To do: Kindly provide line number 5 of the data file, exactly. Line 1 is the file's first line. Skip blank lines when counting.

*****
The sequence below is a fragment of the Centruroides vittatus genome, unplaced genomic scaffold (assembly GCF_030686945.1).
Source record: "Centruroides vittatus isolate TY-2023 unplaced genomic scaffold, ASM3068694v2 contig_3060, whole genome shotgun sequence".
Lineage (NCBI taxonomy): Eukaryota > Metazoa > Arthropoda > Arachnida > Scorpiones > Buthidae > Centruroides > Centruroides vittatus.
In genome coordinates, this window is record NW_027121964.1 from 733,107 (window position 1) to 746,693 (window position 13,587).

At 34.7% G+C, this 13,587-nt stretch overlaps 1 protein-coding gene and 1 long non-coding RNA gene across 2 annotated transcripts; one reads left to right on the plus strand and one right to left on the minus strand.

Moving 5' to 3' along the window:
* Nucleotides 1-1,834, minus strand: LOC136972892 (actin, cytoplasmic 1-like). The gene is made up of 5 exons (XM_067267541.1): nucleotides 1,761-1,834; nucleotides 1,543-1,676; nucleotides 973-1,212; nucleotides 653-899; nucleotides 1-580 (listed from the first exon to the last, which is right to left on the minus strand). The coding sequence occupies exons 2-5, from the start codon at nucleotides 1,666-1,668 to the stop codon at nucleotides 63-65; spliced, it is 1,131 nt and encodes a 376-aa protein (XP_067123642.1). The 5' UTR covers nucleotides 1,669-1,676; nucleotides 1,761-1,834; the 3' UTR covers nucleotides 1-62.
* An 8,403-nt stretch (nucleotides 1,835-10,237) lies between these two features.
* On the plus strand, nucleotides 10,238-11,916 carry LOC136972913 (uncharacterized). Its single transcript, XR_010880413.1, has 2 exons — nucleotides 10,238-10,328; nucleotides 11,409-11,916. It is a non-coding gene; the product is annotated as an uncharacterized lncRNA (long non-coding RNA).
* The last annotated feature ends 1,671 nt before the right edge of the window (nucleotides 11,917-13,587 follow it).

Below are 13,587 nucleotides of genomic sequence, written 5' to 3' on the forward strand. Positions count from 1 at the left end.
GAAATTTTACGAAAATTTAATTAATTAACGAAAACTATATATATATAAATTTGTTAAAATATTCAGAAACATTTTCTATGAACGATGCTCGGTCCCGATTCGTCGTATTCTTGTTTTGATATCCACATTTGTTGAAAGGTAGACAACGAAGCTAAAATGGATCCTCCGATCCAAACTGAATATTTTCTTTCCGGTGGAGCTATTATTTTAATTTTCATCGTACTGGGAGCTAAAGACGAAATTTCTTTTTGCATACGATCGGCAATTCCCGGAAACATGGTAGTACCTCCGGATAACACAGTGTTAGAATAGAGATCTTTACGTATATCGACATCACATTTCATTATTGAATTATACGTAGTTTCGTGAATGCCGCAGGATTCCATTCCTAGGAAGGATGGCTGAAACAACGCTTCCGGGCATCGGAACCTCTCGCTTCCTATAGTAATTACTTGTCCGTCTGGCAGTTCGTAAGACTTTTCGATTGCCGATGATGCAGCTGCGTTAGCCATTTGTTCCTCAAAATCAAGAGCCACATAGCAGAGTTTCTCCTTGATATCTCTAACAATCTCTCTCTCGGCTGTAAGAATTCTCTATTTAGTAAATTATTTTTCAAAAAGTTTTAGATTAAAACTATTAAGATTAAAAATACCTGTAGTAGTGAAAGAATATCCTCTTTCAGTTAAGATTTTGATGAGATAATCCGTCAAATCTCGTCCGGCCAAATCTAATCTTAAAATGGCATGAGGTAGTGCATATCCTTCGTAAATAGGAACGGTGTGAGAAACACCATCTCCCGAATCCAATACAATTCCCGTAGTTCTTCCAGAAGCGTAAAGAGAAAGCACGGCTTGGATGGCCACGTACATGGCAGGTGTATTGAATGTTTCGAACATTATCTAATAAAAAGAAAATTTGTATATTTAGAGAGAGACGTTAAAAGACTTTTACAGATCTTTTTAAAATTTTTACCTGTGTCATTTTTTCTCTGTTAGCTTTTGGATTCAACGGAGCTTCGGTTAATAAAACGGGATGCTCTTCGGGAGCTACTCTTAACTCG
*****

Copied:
At 34.7% G+C, this 13,587-nt stretch overlaps 1 protein-coding gene and 1 long non-coding RNA gene across 2 annotated transcripts; one reads left to right on the plus strand and one right to left on the minus strand.